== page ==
Blog

Learn About Our Meetup

4500+ Members

RoboNet: A Dataset for Large-Scale Multi-Robot Learning

This post is cross-listed at the
SAIL Blog and the
CMU ML blog
.

In the last decade, we’ve seen learning-based systems provide transformative
solutions for a wide range of perception and reasoning problems, from
recognizing objects in
images

to recognizing and translating human
speech
.
Recent progress in deep reinforcement learning (i.e. integrating deep neural
networks into reinforcement learning systems) suggests that the same kind of
success could be realized in automated decision making domains. If fruitful,
this line of work could allow learning-based systems to tackle active control
tasks, such as robotics and autonomous driving, alongside the passive
perception tasks to which they have already been successfully applied.

While deep reinforcement learning methods – like Soft Actor
Critic
– can learn impressive
motor skills, they are challenging to train on large and broad data that is not
from the target environment. In contrast, the success of deep networks in
fields like computer vision was arguably predicated just as much on large
datasets, such as ImageNet, as it was on large
neural network architectures. This suggests that applying data-driven methods
to robotics will require not just the development of strong reinforcement
learning methods, but also access to large and diverse datasets for robotics.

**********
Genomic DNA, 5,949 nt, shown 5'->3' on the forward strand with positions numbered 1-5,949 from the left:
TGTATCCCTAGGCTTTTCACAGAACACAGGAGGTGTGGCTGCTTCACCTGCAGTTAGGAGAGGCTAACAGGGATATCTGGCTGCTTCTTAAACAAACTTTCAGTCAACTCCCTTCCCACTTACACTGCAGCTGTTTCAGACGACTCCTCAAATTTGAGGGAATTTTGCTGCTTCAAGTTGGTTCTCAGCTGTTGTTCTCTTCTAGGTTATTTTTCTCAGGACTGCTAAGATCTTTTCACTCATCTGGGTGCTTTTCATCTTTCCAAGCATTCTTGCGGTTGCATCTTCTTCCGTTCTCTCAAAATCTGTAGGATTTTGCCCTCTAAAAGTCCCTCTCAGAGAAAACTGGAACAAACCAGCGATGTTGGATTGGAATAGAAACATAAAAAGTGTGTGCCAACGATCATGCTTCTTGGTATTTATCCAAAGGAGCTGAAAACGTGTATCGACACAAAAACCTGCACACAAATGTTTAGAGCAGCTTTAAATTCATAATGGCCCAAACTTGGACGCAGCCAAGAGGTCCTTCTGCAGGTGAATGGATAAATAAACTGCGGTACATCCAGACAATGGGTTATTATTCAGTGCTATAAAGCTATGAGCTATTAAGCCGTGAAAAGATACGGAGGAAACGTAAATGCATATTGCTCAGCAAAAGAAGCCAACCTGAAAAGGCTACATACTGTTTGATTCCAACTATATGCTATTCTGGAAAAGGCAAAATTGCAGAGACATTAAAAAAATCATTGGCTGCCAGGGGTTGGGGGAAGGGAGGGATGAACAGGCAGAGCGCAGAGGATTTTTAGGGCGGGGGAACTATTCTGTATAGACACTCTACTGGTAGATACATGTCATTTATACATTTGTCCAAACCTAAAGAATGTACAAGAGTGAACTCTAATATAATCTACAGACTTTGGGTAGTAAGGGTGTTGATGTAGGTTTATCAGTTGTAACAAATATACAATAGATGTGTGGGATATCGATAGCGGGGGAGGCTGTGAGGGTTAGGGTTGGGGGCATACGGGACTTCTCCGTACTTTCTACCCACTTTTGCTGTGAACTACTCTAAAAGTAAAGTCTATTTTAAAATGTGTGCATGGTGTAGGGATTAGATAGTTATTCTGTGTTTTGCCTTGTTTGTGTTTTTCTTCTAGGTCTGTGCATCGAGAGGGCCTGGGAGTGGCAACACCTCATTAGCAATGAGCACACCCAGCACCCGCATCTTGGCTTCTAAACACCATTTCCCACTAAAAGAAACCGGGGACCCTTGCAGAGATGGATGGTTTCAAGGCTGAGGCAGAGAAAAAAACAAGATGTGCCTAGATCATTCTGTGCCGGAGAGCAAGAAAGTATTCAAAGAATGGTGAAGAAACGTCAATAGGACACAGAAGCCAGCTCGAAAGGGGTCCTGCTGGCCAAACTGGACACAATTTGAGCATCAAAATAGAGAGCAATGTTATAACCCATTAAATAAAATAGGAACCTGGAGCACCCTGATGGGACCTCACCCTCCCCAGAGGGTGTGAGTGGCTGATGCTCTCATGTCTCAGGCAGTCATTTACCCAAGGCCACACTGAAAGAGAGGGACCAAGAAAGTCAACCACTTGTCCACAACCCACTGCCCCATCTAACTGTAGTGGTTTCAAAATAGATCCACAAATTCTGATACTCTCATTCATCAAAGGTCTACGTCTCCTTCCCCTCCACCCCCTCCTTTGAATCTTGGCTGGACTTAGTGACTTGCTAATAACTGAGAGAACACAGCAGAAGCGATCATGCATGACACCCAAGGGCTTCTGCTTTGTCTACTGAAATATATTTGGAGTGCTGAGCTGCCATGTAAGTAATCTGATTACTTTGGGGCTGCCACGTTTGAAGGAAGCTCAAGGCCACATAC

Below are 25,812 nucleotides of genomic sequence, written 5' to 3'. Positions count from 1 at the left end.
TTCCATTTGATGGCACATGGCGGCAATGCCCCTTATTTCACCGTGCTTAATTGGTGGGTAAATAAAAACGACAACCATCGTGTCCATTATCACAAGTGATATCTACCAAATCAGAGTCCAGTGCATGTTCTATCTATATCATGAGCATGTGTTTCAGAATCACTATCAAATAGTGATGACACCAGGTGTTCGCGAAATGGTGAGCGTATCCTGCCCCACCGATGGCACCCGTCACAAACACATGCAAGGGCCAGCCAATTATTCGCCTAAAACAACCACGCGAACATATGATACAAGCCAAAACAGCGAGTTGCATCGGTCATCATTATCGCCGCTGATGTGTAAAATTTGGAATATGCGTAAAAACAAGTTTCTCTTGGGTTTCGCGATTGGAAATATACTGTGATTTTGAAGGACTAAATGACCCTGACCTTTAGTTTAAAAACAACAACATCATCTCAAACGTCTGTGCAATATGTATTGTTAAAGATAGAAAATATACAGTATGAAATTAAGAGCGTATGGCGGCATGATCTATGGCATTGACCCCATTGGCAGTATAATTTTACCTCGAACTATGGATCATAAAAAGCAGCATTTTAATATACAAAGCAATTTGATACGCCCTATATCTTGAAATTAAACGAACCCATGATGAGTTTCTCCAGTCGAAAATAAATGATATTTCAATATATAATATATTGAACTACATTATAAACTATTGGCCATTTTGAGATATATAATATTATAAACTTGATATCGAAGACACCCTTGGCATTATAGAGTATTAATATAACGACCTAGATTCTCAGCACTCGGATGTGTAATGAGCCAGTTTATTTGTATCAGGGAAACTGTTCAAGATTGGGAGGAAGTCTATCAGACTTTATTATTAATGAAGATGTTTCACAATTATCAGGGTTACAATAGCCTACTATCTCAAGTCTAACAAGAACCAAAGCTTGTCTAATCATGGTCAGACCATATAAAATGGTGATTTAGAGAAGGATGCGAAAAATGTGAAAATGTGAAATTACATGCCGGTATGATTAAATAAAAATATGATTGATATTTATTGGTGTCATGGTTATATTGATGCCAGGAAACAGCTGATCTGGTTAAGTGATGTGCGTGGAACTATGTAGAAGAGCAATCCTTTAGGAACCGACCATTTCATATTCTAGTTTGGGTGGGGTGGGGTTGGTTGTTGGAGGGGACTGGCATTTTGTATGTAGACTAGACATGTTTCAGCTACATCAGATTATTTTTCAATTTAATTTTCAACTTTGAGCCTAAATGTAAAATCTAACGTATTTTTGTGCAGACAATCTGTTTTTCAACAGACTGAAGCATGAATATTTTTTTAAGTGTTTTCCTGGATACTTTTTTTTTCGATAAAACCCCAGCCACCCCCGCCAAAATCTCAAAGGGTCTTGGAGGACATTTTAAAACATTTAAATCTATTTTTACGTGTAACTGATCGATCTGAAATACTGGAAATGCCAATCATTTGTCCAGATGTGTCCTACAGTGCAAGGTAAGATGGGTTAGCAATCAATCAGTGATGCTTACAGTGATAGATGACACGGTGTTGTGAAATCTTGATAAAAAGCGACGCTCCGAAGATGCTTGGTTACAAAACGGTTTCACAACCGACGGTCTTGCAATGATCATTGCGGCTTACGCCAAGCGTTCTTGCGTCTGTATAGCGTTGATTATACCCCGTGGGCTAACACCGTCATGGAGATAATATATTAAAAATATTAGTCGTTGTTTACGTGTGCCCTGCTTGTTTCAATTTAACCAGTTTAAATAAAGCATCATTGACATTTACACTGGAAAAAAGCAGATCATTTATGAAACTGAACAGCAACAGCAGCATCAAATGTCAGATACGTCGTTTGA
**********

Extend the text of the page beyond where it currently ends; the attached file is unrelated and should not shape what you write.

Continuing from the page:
Not only can large datasets enable models that generalize effectively, but they
can also be used to pre-train models that can then be adapted to more
specialized tasks using much more modest datasets. Indeed, “ImageNet
pre-training” has become a default approach for tackling diverse tasks with
small or medium datasets – like 3D building
reconstruction
.
Can the same kind of approach be adopted to enable broad generalization and
transfer in active control domains, such as robotics?

Unfortunately, the design and adoption of large datasets in reinforcement
learning and robotics has proven challenging. Since every robotics lab has
their own hardware and experimental set-up, it is not apparent how to move
towards an “ImageNet-scale” dataset for robotics that is useful for the entire
research community. Hence, we propose to collect data across multiple different
settings, including from varying camera viewpoints, varying environments, and
even varying robot platforms. Motivated by the success of large-scale
data-driven learning, we created RoboNet, an extensible and diverse dataset of
robot interaction collected across four
different research
labs. The collaborative
nature of this work allows us to easily capture diverse data in various lab
settings across a wide variety of objects, robotic hardware, and camera
viewpoints. Finally, we find that pre-training on RoboNet offers substantial
performance gains compared to training from scratch in entirely new
environments.



Our goal is to pre-train reinforcement learning models on a sufficiently
diverse dataset and then transfer knowledge (either zero-shot or with
fine-tuning) to a different test environment.

Collecting RoboNet

RoboNet consists of 15 million video frames, collected by different robots
interacting with different objects in a table-top setting. Every frame includes
the image recorded by the robot’s camera, arm pose, force sensor readings, and
gripper state. The collection environment, including the camera view, the